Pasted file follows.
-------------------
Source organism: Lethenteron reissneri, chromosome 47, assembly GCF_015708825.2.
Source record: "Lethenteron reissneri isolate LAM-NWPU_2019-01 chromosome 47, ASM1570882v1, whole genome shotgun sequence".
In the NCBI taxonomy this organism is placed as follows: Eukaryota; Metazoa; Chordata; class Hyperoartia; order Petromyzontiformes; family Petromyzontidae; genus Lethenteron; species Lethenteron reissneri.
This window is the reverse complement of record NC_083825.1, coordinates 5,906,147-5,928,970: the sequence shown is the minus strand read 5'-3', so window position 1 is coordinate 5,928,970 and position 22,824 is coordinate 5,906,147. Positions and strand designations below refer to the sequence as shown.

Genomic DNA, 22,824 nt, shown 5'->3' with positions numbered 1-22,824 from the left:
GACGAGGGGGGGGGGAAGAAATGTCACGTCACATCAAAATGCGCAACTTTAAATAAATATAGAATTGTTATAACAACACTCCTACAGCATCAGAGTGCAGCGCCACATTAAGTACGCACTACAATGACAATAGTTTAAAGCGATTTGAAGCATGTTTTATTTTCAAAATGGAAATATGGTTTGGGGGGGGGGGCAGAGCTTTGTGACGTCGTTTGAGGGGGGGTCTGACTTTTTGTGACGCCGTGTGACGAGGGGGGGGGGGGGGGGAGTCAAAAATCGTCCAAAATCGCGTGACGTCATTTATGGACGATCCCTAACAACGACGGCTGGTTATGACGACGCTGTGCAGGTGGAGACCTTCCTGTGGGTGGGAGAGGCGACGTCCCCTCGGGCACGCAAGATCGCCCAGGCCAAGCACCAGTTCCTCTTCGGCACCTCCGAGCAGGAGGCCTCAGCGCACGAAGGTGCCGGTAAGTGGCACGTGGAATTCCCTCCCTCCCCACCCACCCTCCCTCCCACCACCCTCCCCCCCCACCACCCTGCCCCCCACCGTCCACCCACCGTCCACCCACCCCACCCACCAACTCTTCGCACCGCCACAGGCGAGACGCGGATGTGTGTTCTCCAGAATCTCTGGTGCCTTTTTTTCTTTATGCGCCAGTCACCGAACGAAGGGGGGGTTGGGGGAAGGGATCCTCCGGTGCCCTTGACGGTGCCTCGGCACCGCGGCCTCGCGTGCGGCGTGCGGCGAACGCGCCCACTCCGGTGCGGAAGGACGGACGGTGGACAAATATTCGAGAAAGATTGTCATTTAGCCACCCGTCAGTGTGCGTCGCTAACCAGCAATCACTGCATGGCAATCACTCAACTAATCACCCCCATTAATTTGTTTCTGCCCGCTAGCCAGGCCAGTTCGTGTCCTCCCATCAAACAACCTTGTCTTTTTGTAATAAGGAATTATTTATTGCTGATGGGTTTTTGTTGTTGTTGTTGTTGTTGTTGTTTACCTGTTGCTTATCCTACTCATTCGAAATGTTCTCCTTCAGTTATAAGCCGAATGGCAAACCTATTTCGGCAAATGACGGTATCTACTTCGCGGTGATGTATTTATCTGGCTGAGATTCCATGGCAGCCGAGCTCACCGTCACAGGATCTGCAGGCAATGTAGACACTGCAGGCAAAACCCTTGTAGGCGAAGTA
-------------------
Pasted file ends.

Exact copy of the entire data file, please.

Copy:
Source organism: Lethenteron reissneri, chromosome 47, assembly GCF_015708825.2.
Source record: "Lethenteron reissneri isolate LAM-NWPU_2019-01 chromosome 47, ASM1570882v1, whole genome shotgun sequence".
In the NCBI taxonomy this organism is placed as follows: Eukaryota; Metazoa; Chordata; class Hyperoartia; order Petromyzontiformes; family Petromyzontidae; genus Lethenteron; species Lethenteron reissneri.
This window is the reverse complement of record NC_083825.1, coordinates 5,906,147-5,928,970: the sequence shown is the minus strand read 5'-3', so window position 1 is coordinate 5,928,970 and position 22,824 is coordinate 5,906,147. Positions and strand designations below refer to the sequence as shown.

Genomic DNA, 22,824 nt, shown 5'->3' with positions numbered 1-22,824 from the left:
GACGAGGGGGGGGGGAAGAAATGTCACGTCACATCAAAATGCGCAACTTTAAATAAATATAGAATTGTTATAACAACACTCCTACAGCATCAGAGTGCAGCGCCACATTAAGTACGCACTACAATGACAATAGTTTAAAGCGATTTGAAGCATGTTTTATTTTCAAAATGGAAATATGGTTTGGGGGGGGGGGCAGAGCTTTGTGACGTCGTTTGAGGGGGGGTCTGACTTTTTGTGACGCCGTGTGACGAGGGGGGGGGGGGGGGGAGTCAAAAATCGTCCAAAATCGCGTGACGTCATTTATGGACGATCCCTAACAACGACGGCTGGTTATGACGACGCTGTGCAGGTGGAGACCTTCCTGTGGGTGGGAGAGGCGACGTCCCCTCGGGCACGCAAGATCGCCCAGGCCAAGCACCAGTTCCTCTTCGGCACCTCCGAGCAGGAGGCCTCAGCGCACGAAGGTGCCGGTAAGTGGCACGTGGAATTCCCTCCCTCCCCACCCACCCTCCCTCCCACCACCCTCCCCCCCCACCACCCTGCCCCCCACCGTCCACCCACCGTCCACCCACCCCACCCACCAACTCTTCGCACCGCCACAGGCGAGACGCGGATGTGTGTTCTCCAGAATCTCTGGTGCCTTTTTTTCTTTATGCGCCAGTCACCGAACGAAGGGGGGGTTGGGGGAAGGGATCCTCCGGTGCCCTTGACGGTGCCTCGGCACCGCGGCCTCGCGTGCGGCGTGCGGCGAACGCGCCCACTCCGGTGCGGAAGGACGGACGGTGGACAAATATTCGAGAAAGATTGTCATTTAGCCACCCGTCAGTGTGCGTCGCTAACCAGCAATCACTGCATGGCAATCACTCAACTAATCACCCCCATTAATTTGTTTCTGCCCGCTAGCCAGGCCAGTTCGTGTCCTCCCATCAAACAACCTTGTCTTTTTGTAATAAGGAATTATTTATTGCTGATGGGTTTTTGTTGTTGTTGTTGTTGTTGTTGTTTACCTGTTGCTTATCCTACTCATTCGAAATGTTCTCCTTCAGTTATAAGCCGAATGGCAAACCTATTTCGGCAAATGACGGTATCTACTTCGCGGTGATGTATTTATCTGGCTGAGATTCCATGGCAGCCGAGCTCACCGTCACAGGATCTGCAGGCAATGTAGACACTGCAGGCAAAACCCTTGTAGGCGAAGTA